But the orchestra wasn’t always so well-integrated into the local musical ecosystem. It all started as the dream of local piano teacher Ruth Cotton Butler, who worked with local musicians in 1948 to organize a Sarasota-Manatee community orchestra.
In 1949, what was then dubbed the Florida West Coast Symphony performed its first public performance. A year later, the group was conducted by inaugural Music Director Dr. Lyman Wiltse in its first orchestral concert.
Today, the orchestra performs more than 125 classical, pops, chamber, education and community engagement concerts every season, and it’s the longest continuous performing orchestra in the state of Florida.
Current President and CEO Joe McKenna has been with the group since 2001, when it was still under its former name. He was first attracted to the orchestra’s strong educational history, which reaches as far back as 1957, when Lota Mundy founded the Symphony Women’s Association, to “foster, promote and increase the musical knowledge, education and artistic appreciation of the community.”
Throughout his 18 years with the orchestra, McKenna has seen several changes, but most strikingly he notes the difference between pre-9/11 and post-9/11 Sarasota and the U.S. in general.
“The one constant thing here has been change, some of it induced by our own growth, some by the 9/11 event,” he says. “As society has become more robust and chaotic in some respects, the need for arts organizations and orchestras like us is greater than it’s ever been. People (now) need a chance to slow down and reflect and listen to music.”
But the biggest turning point was a complete rebranding of the orchestra that started in 2006 and ran for the next several years, he says. At the start of the 2008-2009 season the name was changed to Sarasota Orchestra and the group began taking a good look at who was attending its concerts. The realization after conducting several local focus groups was that a large section of the population didn’t know about the symphony.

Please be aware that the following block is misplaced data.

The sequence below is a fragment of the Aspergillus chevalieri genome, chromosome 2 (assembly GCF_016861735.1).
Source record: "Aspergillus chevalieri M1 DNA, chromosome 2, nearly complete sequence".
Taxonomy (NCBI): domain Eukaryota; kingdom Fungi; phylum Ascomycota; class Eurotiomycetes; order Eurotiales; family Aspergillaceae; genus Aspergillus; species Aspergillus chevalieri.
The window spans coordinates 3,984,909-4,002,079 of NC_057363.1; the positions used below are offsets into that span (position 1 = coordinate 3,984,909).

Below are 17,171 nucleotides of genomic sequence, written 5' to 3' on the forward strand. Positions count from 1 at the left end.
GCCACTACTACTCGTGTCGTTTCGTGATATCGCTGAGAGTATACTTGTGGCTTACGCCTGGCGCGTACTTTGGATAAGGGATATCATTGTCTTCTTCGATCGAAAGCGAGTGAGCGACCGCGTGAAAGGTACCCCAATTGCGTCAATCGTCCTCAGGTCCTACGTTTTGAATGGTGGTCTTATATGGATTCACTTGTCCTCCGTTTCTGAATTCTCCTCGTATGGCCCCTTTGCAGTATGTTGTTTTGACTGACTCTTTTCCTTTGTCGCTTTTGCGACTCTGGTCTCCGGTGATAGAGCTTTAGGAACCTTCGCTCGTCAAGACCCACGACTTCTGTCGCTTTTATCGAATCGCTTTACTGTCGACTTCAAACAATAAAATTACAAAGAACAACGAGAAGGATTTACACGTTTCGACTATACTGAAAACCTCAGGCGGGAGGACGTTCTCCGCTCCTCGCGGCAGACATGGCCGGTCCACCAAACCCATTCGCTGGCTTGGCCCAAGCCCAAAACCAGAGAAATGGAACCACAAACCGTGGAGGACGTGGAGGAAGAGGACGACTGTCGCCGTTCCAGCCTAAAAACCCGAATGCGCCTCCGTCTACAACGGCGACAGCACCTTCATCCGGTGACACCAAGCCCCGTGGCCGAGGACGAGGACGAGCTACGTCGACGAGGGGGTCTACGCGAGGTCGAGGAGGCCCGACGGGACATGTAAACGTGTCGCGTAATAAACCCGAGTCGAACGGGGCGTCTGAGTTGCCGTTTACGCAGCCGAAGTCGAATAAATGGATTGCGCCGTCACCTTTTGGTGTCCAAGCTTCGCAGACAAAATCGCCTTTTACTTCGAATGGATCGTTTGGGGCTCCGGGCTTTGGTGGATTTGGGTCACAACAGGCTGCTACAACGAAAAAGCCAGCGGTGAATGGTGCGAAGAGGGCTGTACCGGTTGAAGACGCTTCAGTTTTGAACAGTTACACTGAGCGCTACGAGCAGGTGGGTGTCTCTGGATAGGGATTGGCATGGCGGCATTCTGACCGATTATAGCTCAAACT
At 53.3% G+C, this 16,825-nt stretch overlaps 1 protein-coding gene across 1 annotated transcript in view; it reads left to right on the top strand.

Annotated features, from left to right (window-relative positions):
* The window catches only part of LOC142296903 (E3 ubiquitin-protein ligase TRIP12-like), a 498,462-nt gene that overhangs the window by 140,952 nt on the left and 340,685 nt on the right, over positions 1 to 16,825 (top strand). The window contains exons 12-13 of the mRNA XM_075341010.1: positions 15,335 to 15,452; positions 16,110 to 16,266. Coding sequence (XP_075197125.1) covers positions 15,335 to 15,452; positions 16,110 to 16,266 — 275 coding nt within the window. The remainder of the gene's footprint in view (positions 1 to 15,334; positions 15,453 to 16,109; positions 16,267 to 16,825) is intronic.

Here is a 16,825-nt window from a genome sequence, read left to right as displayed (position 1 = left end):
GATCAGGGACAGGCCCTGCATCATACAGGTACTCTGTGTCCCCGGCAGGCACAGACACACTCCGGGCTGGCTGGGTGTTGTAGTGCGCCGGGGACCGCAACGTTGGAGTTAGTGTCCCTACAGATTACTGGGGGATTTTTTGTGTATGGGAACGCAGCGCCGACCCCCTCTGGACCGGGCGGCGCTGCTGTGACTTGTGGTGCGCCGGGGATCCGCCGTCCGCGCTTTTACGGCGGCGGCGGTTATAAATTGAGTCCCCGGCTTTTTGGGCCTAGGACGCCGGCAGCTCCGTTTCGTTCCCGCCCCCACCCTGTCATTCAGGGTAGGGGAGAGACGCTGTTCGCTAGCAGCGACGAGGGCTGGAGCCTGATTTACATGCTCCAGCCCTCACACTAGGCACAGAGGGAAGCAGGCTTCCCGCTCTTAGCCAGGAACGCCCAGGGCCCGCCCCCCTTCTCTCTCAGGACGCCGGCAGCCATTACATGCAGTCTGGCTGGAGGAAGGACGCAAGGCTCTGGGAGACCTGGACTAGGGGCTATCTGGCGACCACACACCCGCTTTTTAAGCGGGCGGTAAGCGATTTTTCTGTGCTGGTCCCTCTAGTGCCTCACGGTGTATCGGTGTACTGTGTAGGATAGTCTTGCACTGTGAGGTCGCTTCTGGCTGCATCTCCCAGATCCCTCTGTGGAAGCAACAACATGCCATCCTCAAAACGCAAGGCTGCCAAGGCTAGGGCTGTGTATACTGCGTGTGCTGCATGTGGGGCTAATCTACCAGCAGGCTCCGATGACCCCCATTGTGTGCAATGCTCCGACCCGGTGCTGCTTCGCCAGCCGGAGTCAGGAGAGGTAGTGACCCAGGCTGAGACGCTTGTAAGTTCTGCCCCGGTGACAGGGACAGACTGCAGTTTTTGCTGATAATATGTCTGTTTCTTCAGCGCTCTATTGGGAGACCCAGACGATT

The Sarasota Orchestra was enjoying a dedicated local subscriber base, but wasn’t reaching the greater community, so it started several new programs to connect with the residents it wasn’t serving. The result was the Masterworks, Chamber and Pops series and a new outdoor community concert at Ed Smith Stadium.
Shorter concerts quickly opened the world of classical music to more Sarasotans — especially those who don’t have the time to spend several hours at a concert.
McKenna says the timing of this rebranding is important to note.
“We changed the name at the beginning of the greatest recession we’ve seen in a generation,” McKenna says. “Classical music is an art form that has a long and storied history, so to have changed the name at the 60th anniversary ... is quite a journey.”
Another large development, like it was for the opera and Asolo Rep, has been the orchestra’s budget. What was around a $4 million annual operating budget when he started has risen to $10 million.
The mission, however, has remained mostly intact since McKenna got on board: to “engage, educate and enrich the Sarasota community through high-quality, live musical experiences.”
One key player he identified in furthering that mission has been Music Director Anu Tali, who will conduct her last concert with the orchestra April 7.
“Anu has done a phenomenal job of developing the sound of the orchestra and elevating the level of performance,” he says. “She wanted to hand off a better orchestra than who she first started with, so the (director) search ahead will be successful in large part because of her work.”
The other most critical action for the future of the orchestra is the search for a permanent music facility. On Feb. 26, the organization announced that, after an exhaustive search for a site to construct a new music hall, it’s chosen Payne Park.
The proposal has been met with opposition, largely because it includes the relocation of the park’s tennis facility to the south of its current location. But McKenna said at a March 12 workshop at City Hall that the orchestra will use the input gathered to inform its decisions.
“Sarasota Orchestra is here for the whole community,” he says. “While social media has made communication impersonal, the relationship between performers and audiences remains a highly personal thing.”
*Correction: In the Thursday, March 21 print version of this story, the Sarasota Opera section stated the incorrect name of the first in-house orchestra at the opera.